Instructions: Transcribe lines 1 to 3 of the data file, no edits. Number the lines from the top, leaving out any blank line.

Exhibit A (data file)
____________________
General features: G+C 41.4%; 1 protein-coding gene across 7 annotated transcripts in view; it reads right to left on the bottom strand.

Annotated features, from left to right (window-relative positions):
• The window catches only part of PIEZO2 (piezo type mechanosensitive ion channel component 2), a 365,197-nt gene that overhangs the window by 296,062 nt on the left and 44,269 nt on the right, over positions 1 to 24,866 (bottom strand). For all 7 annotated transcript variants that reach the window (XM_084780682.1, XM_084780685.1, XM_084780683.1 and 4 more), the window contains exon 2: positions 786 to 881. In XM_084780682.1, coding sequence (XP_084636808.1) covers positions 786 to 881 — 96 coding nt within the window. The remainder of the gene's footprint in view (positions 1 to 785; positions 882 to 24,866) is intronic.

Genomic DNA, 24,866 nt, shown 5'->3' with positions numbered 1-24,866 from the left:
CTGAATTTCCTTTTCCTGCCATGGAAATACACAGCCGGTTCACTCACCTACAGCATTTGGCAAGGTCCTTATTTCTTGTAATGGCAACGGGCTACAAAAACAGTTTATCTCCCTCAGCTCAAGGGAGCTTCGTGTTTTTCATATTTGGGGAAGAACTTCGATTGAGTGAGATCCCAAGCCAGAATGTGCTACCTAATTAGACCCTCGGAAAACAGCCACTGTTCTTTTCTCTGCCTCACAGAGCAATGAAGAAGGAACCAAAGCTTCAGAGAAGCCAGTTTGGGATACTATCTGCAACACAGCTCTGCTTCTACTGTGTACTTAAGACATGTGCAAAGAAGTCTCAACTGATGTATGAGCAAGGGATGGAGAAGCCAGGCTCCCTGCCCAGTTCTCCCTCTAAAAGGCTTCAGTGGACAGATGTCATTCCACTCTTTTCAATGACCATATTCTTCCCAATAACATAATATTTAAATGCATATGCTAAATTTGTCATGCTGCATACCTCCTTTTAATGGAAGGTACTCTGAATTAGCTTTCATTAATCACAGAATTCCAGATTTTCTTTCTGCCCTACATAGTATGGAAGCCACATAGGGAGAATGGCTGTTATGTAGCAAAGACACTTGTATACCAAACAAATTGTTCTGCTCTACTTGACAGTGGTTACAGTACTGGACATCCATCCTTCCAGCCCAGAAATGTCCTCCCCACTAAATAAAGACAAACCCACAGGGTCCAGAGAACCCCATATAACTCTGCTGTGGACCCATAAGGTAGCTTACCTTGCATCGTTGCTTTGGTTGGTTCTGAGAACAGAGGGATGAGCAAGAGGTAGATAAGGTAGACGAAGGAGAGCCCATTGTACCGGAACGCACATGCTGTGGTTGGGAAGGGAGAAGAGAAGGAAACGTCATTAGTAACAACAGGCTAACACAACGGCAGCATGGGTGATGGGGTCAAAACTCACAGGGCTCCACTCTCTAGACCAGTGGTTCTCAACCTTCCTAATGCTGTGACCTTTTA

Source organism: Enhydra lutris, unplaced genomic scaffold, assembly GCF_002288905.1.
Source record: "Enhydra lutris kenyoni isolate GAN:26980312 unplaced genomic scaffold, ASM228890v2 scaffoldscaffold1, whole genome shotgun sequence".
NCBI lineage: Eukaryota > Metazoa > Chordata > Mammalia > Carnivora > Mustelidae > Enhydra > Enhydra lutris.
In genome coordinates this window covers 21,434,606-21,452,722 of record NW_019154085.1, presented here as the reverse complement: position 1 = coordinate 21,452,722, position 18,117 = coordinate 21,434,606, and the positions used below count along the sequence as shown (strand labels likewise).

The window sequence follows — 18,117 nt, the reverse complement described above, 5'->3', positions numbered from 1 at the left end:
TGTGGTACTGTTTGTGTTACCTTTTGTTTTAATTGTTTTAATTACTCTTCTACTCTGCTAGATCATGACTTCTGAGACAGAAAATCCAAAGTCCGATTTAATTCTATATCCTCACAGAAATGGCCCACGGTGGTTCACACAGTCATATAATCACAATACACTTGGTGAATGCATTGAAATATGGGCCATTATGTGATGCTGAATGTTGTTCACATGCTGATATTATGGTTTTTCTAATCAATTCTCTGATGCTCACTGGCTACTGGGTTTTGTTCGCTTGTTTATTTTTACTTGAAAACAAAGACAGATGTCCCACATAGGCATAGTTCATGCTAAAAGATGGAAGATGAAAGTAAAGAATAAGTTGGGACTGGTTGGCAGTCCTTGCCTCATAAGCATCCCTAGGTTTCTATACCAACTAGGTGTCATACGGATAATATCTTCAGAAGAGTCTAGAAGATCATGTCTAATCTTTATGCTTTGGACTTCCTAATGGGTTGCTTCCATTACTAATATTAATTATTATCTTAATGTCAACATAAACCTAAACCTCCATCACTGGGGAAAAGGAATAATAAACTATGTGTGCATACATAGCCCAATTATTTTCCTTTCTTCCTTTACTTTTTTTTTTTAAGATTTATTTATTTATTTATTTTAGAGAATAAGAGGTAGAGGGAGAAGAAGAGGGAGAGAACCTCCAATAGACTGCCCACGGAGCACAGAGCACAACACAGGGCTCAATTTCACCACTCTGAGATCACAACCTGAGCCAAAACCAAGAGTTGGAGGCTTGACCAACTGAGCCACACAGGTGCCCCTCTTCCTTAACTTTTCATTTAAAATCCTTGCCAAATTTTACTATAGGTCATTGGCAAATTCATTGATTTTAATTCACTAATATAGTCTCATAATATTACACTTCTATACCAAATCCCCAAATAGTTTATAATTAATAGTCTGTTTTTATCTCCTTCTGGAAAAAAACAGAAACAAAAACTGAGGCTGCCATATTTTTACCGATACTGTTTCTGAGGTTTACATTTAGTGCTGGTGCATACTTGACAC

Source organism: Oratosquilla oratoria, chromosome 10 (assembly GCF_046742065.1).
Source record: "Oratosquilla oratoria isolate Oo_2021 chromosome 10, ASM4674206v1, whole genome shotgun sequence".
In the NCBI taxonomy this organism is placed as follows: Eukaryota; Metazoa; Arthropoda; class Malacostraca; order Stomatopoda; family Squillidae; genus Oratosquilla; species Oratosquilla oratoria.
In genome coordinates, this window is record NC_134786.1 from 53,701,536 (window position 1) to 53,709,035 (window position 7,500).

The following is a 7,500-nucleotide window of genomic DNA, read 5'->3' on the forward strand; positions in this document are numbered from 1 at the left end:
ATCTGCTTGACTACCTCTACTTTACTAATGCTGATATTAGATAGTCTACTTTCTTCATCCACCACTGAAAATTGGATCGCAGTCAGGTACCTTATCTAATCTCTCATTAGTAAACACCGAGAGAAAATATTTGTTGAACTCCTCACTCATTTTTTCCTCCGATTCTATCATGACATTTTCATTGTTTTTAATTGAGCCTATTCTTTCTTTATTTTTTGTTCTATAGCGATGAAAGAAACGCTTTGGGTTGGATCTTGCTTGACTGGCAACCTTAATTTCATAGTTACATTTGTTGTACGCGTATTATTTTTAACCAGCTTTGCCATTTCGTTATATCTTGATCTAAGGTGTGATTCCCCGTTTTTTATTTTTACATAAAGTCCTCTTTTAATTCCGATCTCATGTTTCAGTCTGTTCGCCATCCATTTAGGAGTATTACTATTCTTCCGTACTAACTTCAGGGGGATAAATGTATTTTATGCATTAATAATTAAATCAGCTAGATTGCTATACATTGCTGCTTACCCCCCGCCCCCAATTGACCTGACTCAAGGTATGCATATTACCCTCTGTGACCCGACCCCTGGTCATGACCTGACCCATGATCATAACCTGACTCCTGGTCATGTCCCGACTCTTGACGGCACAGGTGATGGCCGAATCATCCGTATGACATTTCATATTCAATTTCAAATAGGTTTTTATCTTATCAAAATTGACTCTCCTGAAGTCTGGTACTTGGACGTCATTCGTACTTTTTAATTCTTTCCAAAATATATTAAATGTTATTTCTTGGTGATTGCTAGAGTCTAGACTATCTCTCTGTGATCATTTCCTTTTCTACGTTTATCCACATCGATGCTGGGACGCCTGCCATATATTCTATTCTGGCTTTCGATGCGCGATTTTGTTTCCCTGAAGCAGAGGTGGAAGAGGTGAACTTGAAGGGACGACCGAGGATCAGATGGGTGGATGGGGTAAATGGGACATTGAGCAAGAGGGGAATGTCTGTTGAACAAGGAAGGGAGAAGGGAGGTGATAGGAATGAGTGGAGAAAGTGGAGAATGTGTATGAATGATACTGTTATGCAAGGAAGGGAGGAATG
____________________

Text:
General features: G+C 41.4%; 1 protein-coding gene across 7 annotated transcripts in view; it reads right to left on the bottom strand.

Annotated features, from left to right (window-relative positions):
• The window catches only part of PIEZO2 (piezo type mechanosensitive ion channel component 2), a 365,197-nt gene that overhangs the window by 296,062 nt on the left and 44,269 nt on the right, over positions 1 to 24,866 (bottom strand). For all 7 annotated transcript variants that reach the window (XM_084780682.1, XM_084780685.1, XM_084780683.1 and 4 more), the window contains exon 2: positions 786 to 881. In XM_084780682.1, coding sequence (XP_084636808.1) covers positions 786 to 881 — 96 coding nt within the window. The remainder of the gene's footprint in view (positions 1 to 785; positions 882 to 24,866) is intronic.